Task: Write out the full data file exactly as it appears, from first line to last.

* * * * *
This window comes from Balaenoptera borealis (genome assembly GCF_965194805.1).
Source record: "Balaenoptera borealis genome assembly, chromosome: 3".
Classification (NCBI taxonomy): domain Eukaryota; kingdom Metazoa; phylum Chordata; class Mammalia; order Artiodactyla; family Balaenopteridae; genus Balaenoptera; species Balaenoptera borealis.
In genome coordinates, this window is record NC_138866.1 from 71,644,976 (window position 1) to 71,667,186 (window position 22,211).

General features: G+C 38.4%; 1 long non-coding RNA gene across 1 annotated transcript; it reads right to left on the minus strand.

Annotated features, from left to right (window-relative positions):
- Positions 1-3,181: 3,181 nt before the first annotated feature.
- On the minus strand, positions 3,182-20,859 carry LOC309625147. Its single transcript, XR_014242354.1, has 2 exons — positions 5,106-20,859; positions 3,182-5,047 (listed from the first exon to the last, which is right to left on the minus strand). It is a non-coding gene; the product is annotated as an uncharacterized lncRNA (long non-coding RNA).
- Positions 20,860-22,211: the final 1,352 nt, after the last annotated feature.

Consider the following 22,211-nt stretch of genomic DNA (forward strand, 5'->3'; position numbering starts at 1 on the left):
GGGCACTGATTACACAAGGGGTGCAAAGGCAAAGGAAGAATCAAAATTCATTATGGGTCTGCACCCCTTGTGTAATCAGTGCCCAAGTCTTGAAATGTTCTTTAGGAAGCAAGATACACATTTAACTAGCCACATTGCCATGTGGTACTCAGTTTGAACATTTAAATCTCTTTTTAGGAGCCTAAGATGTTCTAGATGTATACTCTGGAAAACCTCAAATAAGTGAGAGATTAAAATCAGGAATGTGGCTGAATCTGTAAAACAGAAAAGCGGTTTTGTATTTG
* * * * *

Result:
This window comes from Balaenoptera borealis (genome assembly GCF_965194805.1).
Source record: "Balaenoptera borealis genome assembly, chromosome: 3".
Classification (NCBI taxonomy): domain Eukaryota; kingdom Metazoa; phylum Chordata; class Mammalia; order Artiodactyla; family Balaenopteridae; genus Balaenoptera; species Balaenoptera borealis.
In genome coordinates, this window is record NC_138866.1 from 71,644,976 (window position 1) to 71,667,186 (window position 22,211).

General features: G+C 38.4%; 1 long non-coding RNA gene across 1 annotated transcript; it reads right to left on the minus strand.

Annotated features, from left to right (window-relative positions):
- Positions 1-3,181: 3,181 nt before the first annotated feature.
- On the minus strand, positions 3,182-20,859 carry LOC309625147. Its single transcript, XR_014242354.1, has 2 exons — positions 5,106-20,859; positions 3,182-5,047 (listed from the first exon to the last, which is right to left on the minus strand). It is a non-coding gene; the product is annotated as an uncharacterized lncRNA (long non-coding RNA).
- Positions 20,860-22,211: the final 1,352 nt, after the last annotated feature.

Consider the following 22,211-nt stretch of genomic DNA (forward strand, 5'->3'; position numbering starts at 1 on the left):
GGGCACTGATTACACAAGGGGTGCAAAGGCAAAGGAAGAATCAAAATTCATTATGGGTCTGCACCCCTTGTGTAATCAGTGCCCAAGTCTTGAAATGTTCTTTAGGAAGCAAGATACACATTTAACTAGCCACATTGCCATGTGGTACTCAGTTTGAACATTTAAATCTCTTTTTAGGAGCCTAAGATGTTCTAGATGTATACTCTGGAAAACCTCAAATAAGTGAGAGATTAAAATCAGGAATGTGGCTGAATCTGTAAAACAGAAAAGCGGTTTTGTATTTG